The court rejected that argument, holding
that the possibility that the failure to provide such warnings
might lead a “least sophisticated debtor” to waive certain
statutory rights was an adequate injury for standing purposes.
Id. at *4.
Another on-point decision, Anda v. Roosen Varchetti &
Olivier, PLLC, 2016 WL 7157414 (W.D. Mich. Oct. 31, 2016), held
that the type of informational injury which the FDCPA was
designed (at least in part) to guard against is a sufficiently
real injury to support Article III standing, and it cites to
decisions from three other courts also holding, post-Spokeo, that
“the allegation of a failure to accurately disclose information
required by the FDCPA is sufficient to confer standing.”
*5 n.2, citing Church v. Accretive Health, Inc., 654 Fed. Appx.
990, 994 (11th Cir. 2016); Sayles v. Advanced Recovery Systems,
2016 WL 4522822, at *2 (S.D. Miss. Aug. 26, 2016); Dickens v. GC
Servs. Ltd. P'ship, 2016 WL 3917530, at *2 (M.D. Fla. July 20,
The same result was reached in Fausz v. NPAS, Inc., 2017
WL 708725, *5 (W.D. Ky. Feb. 22, 2017), which quotes Church,
supra, for the proposition that “through the FDCPA, Congress has
created a new right — the right to receive the required
disclosures in communications governed by the FDCPA — and a new
injury — not receiving such disclosures.”
Church has been widely followed, and other courts have also
recognized that “violations of the FDCPA are distinguishable from
... other statutes and have been repeatedly found to establish
concrete injuries” flowing from the failure to make required
disclosures in communications to debtors.
See, e.g., Long v.
Fenton & McGarvey Law Firm P.S.C., 2016 WL 7179367, *3 (S.D. Ind.
Dec. 9, 2016); Lane v. Bayview Loan Servicing, LLC, 2016 WL
3671467, *4 (N.D. Ill. July 11, 2016)(noting that “[t]he
information-access cases cited by Spokeo suggest that, in this
case, [Plaintiff] has alleged a sufficiently concrete injury
because he alleges that [Defendant] denied him the right to
information due to him under the FDCPA.”
These decisions are
consistent with pre-Spokeo cases from the Court of Appeals for
the Sixth Circuit such as Stratton v. Portfolio Recovery
Associates, LLC, 770 F.3d 443, 448–49 (6th Cir. 2014).
explained in Fausz, supra, Stratton is still cited post-Spokeo in
support of the proposition that the FDCPA allows suit to be
brought for violation of its provision without proof of actual
See, e.g., Hawksley v. Weltman, Weinberg &
Reis Co., P.S.C, 2017 WL 63033 (W.D. Ky. Jan. 5, 2017).
The Court finds these decisions persuasive.
The FDCPA does
create an informational right which did not exist prior to its
enactment, and that right is tied to the harm which a consumer
may suffer if not provided with that information.
the deprivation of that information is, in most cases, sufficient
to confer Article III standing.
That was the law before Spokeo,
and that law was not based on an erroneous understanding of
Article III like the one corrected by Spokeo, but by application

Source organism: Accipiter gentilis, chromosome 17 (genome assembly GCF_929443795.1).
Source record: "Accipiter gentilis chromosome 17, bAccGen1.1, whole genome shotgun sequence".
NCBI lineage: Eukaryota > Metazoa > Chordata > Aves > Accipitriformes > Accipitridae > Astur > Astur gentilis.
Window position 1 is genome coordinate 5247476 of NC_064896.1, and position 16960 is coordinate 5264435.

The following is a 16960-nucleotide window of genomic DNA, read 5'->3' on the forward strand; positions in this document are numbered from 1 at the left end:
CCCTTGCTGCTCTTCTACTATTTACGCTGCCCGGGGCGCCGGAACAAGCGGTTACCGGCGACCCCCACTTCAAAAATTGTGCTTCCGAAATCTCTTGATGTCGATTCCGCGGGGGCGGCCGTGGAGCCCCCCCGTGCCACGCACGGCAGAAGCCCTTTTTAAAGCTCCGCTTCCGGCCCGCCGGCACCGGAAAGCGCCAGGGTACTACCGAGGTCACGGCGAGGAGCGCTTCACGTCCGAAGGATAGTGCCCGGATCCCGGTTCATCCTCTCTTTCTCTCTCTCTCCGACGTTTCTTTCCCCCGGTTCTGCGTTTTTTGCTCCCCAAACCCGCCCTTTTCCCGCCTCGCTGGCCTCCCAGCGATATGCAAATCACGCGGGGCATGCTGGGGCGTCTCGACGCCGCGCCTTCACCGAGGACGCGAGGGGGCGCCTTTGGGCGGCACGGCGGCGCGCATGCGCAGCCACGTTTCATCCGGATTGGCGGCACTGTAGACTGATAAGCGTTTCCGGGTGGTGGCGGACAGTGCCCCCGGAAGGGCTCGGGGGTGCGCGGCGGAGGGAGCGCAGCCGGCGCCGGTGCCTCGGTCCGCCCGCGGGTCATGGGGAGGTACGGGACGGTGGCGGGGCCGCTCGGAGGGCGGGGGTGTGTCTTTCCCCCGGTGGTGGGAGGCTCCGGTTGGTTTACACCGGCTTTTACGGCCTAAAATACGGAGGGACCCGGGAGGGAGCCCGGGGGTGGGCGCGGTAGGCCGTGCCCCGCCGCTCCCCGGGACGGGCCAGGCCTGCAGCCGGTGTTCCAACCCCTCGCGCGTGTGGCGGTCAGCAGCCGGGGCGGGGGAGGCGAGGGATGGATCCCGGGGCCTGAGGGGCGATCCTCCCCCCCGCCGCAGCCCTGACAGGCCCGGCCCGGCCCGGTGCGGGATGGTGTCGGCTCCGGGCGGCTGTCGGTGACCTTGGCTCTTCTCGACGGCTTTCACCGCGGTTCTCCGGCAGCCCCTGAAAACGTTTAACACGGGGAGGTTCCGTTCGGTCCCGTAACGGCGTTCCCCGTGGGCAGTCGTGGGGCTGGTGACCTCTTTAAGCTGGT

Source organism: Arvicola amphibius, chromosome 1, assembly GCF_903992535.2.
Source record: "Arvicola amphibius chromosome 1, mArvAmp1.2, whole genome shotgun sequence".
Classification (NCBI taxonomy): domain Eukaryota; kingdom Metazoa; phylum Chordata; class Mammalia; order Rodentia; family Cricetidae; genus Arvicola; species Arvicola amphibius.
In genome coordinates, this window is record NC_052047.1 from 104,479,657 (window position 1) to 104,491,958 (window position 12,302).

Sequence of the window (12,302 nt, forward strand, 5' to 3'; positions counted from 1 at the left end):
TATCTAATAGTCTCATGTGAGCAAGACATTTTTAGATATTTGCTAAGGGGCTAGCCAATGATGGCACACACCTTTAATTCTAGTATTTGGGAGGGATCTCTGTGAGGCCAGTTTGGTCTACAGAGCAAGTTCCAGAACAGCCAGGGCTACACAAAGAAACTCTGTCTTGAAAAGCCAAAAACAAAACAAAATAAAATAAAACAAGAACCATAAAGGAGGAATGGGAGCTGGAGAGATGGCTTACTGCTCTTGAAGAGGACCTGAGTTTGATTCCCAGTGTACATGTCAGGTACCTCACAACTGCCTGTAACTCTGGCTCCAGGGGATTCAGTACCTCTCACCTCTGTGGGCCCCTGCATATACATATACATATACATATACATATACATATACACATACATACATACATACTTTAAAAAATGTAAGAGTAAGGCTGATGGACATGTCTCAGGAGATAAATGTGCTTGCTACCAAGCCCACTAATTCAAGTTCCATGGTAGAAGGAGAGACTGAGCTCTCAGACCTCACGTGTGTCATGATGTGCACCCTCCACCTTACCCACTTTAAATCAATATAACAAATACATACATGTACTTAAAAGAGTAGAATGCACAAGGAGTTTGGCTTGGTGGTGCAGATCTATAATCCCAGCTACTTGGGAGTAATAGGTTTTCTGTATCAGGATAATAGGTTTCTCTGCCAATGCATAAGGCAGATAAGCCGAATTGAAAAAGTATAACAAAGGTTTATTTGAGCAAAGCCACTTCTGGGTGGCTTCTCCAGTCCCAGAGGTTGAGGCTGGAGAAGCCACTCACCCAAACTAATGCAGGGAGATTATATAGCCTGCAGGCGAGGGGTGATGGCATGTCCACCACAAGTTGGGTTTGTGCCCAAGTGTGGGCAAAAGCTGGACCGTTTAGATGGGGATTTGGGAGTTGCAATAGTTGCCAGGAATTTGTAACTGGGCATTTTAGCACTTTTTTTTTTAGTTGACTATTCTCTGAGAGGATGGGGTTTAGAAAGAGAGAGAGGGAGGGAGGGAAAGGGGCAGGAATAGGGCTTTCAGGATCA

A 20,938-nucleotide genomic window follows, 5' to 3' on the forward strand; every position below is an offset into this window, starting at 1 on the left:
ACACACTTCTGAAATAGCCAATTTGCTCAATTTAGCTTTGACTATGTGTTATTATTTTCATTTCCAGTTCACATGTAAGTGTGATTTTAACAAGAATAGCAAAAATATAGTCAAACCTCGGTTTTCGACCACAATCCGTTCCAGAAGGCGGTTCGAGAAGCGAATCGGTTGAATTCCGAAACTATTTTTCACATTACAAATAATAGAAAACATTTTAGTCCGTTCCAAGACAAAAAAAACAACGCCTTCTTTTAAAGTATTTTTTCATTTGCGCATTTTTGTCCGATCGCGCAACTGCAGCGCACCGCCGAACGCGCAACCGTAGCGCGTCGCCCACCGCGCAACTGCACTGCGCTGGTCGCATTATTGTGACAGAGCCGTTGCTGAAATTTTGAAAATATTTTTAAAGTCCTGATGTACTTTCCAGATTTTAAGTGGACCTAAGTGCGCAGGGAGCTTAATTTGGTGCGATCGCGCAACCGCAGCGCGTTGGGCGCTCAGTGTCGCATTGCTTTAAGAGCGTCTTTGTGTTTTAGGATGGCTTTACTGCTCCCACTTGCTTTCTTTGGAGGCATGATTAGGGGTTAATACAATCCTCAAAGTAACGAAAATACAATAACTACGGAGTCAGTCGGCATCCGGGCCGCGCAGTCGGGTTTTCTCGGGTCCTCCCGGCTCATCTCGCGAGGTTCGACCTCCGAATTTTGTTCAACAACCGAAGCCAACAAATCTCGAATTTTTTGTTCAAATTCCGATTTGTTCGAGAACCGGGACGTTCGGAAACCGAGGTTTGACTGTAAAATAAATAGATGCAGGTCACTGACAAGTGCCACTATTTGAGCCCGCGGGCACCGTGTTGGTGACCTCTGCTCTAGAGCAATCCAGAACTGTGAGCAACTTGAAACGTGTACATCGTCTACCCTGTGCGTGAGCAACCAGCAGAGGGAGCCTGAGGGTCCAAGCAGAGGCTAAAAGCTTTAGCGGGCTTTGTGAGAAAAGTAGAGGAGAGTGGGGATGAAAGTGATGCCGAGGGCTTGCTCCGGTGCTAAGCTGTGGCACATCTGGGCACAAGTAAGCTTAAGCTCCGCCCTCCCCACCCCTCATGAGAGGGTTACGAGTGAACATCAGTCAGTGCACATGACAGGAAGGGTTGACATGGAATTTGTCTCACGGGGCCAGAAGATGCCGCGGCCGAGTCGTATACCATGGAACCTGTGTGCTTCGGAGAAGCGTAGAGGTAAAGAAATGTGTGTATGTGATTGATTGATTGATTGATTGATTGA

of well-settled principles of standing jurisprudence which Spokeo
did not change (and, in fact, upon which Spokeo relied).
Court therefore declines to reconsider its prior grant of summary
judgment to the Hagys on the ground that they lack standing to
Motion to Dismiss Supplemental Complaint
The Law Firm Defendants’ motion to dismiss the supplemental
complaint is based solely on the argument that the Hagys lacked
Article III standing to bring the original FDCPA claim.
the Court has found that the Hagys have pleaded a sufficiently
particularized and concrete injury-in-fact and that the Court has
subject matter jurisdiction over this case, the motion to dismiss
the supplemental complaint will be denied as well.
Motion to Certify Interlocutory Appeal
The Hagys have moved to certify the Court’s October 22, 2013
judgment for immediate appeal.
They argue that there is a split
of authority on the question of whether a letter to a debtor’s
attorney (which describes the June 30, 2010 letter at issue in
this case) can violate the FDCPA, and that allowing the Court of
Appeals to decide this issue before they pursue their
supplemental complaint will materially advance the termination of
The Law Firm Defendants have taken no position on
The legal standard applicable to this motion is not in
A court “may permit an appeal to be taken from an order
certified for interlocutory appeal if (1) the order involves a
controlling question of law, (2) a substantial ground for
difference of opinion exists regarding the correctness of the
decision, and (3) an immediate appeal may materially advance the
ultimate termination of the litigation. 28 U.S.C. §1292(b).”
re City of Memphis, 293 F.3d 345, 350 (6th Cir. 2002).
agrees that there appears to be a difference of opinion on the
issue relating to the June 30, 2010 letter under the FDCPA, but
that is not the only issue on which the Court entered judgment.
Staying the balance of the case while that issue is litigated in
the Court of Appeals will not materially advance the termination
of this case.
Since certification of issues for interlocutory
appeal is to be “granted sparingly and only in exceptional
cases,” In re City of Memphis, supra, and because the Court does
not believe this is such a case, that motion will be denied.
For the reasons set forth above, the Law Firm Defendants’
motions to dismiss and for reconsideration (Docs. 157, and 158)
and the motion to certify the case for an interlocutory appeal
(Doc. 160) are denied.
/s/ Terence P. Kemp
United States Magistrate Judge